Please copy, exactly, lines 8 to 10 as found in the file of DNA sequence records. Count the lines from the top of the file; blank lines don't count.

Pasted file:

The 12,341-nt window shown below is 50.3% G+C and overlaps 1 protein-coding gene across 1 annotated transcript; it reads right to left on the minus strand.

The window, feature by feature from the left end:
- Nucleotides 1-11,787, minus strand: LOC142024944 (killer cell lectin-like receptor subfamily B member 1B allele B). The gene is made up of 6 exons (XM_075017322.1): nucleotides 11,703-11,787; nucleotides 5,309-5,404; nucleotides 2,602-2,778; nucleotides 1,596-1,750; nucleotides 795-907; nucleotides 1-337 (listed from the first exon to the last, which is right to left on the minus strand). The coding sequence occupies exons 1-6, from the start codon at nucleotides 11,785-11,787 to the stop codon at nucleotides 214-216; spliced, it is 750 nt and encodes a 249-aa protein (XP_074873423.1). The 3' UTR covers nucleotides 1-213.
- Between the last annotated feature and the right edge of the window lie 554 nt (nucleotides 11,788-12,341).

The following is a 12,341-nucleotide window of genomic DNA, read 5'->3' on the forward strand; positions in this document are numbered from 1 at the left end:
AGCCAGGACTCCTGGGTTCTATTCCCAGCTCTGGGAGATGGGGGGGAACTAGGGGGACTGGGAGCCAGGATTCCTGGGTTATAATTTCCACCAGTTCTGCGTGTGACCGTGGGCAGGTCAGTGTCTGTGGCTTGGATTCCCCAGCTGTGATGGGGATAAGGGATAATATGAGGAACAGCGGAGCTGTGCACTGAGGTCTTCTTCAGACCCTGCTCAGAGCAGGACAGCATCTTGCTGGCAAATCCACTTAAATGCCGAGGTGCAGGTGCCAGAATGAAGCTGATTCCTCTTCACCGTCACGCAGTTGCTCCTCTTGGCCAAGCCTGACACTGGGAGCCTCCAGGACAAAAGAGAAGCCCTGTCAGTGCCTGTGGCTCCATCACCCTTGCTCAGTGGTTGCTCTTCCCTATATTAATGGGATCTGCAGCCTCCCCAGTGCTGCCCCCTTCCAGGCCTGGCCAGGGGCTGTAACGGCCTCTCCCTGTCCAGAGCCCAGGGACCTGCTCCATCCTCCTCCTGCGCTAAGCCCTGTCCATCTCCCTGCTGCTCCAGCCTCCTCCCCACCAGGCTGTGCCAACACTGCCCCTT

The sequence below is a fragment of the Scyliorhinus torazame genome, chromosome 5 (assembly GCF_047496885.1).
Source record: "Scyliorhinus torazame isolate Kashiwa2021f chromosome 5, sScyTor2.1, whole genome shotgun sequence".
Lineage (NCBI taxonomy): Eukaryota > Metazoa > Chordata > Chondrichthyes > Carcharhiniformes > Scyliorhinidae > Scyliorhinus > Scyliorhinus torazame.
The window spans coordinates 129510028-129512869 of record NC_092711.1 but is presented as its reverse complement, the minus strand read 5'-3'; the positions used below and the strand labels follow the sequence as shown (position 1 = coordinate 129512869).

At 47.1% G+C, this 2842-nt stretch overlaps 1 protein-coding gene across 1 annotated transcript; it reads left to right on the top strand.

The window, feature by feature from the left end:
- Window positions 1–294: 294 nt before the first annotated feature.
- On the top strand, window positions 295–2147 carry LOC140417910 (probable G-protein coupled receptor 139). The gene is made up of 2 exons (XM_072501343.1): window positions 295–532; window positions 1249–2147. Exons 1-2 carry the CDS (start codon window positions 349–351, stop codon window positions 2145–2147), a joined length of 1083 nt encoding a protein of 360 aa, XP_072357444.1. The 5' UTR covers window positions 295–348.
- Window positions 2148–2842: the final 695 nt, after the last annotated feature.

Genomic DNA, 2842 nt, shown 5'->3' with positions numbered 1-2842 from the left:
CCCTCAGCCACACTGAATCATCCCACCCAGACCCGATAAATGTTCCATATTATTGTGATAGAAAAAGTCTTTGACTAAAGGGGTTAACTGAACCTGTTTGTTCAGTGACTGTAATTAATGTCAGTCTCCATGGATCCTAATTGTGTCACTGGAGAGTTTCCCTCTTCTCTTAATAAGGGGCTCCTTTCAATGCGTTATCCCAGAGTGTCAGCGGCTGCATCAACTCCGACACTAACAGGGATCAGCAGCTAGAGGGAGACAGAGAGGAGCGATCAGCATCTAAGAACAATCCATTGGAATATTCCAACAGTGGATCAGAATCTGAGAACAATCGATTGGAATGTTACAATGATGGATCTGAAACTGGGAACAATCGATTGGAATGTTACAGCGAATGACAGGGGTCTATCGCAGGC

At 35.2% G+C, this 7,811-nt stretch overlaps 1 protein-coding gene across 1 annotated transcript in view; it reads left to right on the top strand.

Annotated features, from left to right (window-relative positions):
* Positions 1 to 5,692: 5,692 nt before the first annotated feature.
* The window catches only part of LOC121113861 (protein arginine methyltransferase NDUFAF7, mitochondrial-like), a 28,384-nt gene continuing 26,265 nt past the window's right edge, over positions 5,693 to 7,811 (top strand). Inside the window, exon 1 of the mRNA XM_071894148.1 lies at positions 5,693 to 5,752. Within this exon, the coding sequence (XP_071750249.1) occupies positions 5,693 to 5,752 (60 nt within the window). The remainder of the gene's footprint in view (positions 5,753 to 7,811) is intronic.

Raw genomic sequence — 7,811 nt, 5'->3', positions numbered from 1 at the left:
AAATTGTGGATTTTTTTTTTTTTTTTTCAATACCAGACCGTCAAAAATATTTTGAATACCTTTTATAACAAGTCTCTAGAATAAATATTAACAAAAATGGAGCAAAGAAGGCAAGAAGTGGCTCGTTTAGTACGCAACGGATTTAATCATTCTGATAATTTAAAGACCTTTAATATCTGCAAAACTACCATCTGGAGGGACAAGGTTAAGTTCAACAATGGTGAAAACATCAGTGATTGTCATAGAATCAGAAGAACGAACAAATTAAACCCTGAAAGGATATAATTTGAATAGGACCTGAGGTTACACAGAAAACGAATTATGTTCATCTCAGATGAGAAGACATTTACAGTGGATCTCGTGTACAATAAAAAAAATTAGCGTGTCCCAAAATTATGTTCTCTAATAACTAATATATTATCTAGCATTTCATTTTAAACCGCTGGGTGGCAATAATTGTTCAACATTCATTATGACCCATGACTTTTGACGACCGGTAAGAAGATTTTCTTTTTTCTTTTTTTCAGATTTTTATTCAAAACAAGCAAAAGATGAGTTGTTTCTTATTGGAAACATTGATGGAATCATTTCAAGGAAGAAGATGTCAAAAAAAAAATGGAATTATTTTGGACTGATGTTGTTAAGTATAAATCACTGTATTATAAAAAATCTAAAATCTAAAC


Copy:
Source record: "Scyliorhinus torazame isolate Kashiwa2021f chromosome 5, sScyTor2.1, whole genome shotgun sequence".
Lineage (NCBI taxonomy): Eukaryota > Metazoa > Chordata > Chondrichthyes > Carcharhiniformes > Scyliorhinidae > Scyliorhinus > Scyliorhinus torazame.
The window spans coordinates 129510028-129512869 of record NC_092711.1 but is presented as its reverse complement, the minus strand read 5'-3'; the positions used below and the strand labels follow the sequence as shown (position 1 = coordinate 129512869).